North Korea fires volley of missiles after Biden leaves Asia
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North Korea fired a volley of missiles early Wednesday including a suspected intercontinental ballistic missile, just hours after US President Joe Biden left Asia after a trip overshadowed by Pyongyang's sabre-rattling.
Three missiles -- including one suspected ICBM -- were fired from the Sunan area in Pyongyang, Seoul said, where an airfield has become a key site used in multiple recent weapons tests by the nuclear-armed regime.
The launch, one of nearly 20 weapons tests by Pyongyang so far this year, prompted joint US-South Korea live fire missile drills in response, as both sides slammed what they called continued "provocations" by the nuclear-armed state.
The tests are "an illegal act in direct violation of UN Security Council resolutions," Seoul's government said after a National Security Council meeting chaired by new President Yoon Suk-yeol.
The United States condemned the "destabilizing" launches, and called for Pyongyang to "engage in sustained and substantive dialogue," a state department spokesman said.
South Korea's Joint Chiefs of Staff said in a statement that it had "detected at around 0600 (2100 GMT), 0637 and 0642 the firings of ballistic missiles launched from Sunan area towards the East Sea", it said, referring to the Sea of Japan.
"The first ballistic missile (suspected ICBM) had a range of around 360 kilometres (225 miles) and an altitude of around 540km," Seoul's Joint Chiefs of Staff said in a statement.
The second ballistic missile "disappeared at an altitude of 20km" and the third -- a suspected short range ballistic missile -- travelled around 760km at an altitude of around 60km.
- Response to Biden -
The Wednesday launches are the latest in a blitz of sanctions-busting weapons tests by Pyongyang this year, including test-firing intercontinental ballistic missiles at full range for the first time since 2017.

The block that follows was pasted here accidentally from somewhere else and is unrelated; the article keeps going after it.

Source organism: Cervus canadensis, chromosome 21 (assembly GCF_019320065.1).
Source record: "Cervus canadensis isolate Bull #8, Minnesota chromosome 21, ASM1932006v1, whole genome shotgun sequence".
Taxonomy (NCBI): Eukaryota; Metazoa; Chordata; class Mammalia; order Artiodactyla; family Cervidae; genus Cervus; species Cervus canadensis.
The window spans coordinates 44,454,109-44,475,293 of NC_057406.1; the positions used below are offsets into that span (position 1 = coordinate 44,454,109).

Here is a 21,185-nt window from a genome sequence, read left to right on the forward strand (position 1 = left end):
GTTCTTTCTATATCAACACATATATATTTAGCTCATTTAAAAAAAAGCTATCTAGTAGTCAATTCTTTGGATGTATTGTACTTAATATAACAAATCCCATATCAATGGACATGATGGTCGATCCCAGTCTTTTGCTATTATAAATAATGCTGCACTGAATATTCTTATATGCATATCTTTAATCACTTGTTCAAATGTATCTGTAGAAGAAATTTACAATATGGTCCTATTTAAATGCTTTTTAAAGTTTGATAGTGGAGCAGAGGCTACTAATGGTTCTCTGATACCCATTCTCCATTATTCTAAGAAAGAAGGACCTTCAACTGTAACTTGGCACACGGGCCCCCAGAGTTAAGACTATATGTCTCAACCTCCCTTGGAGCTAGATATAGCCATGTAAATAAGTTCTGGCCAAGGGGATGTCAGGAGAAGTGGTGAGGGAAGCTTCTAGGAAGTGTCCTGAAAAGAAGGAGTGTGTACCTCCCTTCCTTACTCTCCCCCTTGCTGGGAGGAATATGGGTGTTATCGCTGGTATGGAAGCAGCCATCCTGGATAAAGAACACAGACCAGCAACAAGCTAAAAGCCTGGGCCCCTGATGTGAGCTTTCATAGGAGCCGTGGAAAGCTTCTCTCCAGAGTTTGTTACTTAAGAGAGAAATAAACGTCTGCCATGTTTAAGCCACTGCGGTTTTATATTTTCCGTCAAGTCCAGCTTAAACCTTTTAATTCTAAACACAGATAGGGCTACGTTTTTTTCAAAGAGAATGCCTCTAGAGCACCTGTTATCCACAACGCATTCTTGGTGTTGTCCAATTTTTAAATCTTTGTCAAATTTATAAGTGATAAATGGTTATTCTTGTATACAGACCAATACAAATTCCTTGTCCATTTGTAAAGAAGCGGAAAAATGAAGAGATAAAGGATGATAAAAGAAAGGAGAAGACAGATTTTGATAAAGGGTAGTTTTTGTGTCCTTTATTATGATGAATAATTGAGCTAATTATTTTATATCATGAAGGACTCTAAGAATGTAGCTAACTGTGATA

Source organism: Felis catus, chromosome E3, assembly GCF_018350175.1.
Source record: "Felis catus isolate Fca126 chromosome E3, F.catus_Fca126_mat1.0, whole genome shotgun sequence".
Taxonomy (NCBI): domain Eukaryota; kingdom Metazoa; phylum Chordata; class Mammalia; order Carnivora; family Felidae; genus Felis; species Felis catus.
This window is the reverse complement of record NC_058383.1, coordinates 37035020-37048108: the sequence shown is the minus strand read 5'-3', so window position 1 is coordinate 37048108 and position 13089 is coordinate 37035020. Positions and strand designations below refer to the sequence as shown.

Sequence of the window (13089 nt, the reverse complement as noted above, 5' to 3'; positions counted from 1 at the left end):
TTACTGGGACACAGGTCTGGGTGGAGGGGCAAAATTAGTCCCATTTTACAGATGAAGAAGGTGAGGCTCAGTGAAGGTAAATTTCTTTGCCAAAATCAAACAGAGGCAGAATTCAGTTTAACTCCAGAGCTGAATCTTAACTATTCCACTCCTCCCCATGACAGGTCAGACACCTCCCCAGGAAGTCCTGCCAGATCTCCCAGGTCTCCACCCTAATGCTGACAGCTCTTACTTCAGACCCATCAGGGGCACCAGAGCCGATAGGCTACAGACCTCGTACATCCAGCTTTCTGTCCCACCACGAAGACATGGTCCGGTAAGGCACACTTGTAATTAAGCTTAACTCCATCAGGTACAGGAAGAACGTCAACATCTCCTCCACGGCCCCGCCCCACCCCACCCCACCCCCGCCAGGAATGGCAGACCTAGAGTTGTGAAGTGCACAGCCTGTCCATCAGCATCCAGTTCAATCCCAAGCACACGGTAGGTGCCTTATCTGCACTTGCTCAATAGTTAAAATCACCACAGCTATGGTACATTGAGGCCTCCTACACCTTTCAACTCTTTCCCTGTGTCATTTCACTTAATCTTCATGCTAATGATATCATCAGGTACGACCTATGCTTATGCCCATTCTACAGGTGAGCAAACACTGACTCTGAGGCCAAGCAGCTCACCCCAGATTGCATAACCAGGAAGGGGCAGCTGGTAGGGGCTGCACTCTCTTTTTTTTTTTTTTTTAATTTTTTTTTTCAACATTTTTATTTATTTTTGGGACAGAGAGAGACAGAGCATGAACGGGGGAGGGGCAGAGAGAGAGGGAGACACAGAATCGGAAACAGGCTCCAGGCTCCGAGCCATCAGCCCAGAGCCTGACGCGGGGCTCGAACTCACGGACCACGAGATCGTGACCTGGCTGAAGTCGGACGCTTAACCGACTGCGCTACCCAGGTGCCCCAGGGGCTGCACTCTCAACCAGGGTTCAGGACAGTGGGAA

The latest apparent test come just days after Biden left South Korea Sunday after a trip overshadowed by US and South Korean officials warning that Kim could carry out a nuclear test while Biden was in the region.
The tests were "clearly timed for President Biden's return after his visit to South Korea and Japan," Park Won-gon, a professor at Ewha University said, adding that Biden hadn't even touched down in the US.
During Biden's visit, South Korea and the US announced they would look at ramping up joint military exercises, which had been scaled back for Covid and during a bout of failed diplomacy with the North.
They also discussed deploying more US tactical assets to the peninsula -- all which would likely enrage Pyongyang, which views the drills as rehearsals for invasion.
"North Korea's objections against these announcements was expressed through the missile launches," Park said.
On his last day in Seoul, Biden told reporters he had a only a short message for Kim: "Hello. Period."
But he added that the United States was "prepared for anything North Korea does".
- Covid and missiles -
"Pyongyang appears to have launched different types of missiles, probably in the process of improving related military capabilities," said Leif-Eric Easley, a professor at Ewha University in Seoul.
"But this also looks like a statement that the Kim regime has many different ways of striking an adversary."
Kim has recently doubled down on his programme of military modernisation.
Despite struggling with a recent Covid-19 outbreak, new satellite imagery has indicated the North has resumed construction at a long-dormant nuclear reactor.
Earlier this month, North Korea confirmed its first ever Omicron cases in Pyongyang, and the virus has since torn through its unvaccinated population of 25 million.
More than three million people have been sick with "fever" North Korean state media said Wednesday, with 68 deaths since the outbreak began in late April.
North Korea has continued to conduct missile tests since it declared a national emergency over the Covid outbreak, although state media has not reported on the launches, as it usually does.
"It shows Pyongyang's intent to achieve two objectives simultaneously: overcoming the outbreak and enhancing its nuclear arsenal," said Yang Moo-jin, a professor at the University of North Korean Studies.
"Kim seems to be saying that the North is in charge of the security issues that are affecting the Korean peninsula, not Washington," he added.
Seoul's Foreign Minister Park Jin and US Secretary of State Antony Blinken spoke on the phone after the Wednesday launches, the Foreign Ministry said.
The pair said it was "deeply deplorable" that North Korea "is using its main financial resources for nuclear and missile developments rather than quarantine and improvement of people's livelihood" in the outbreak.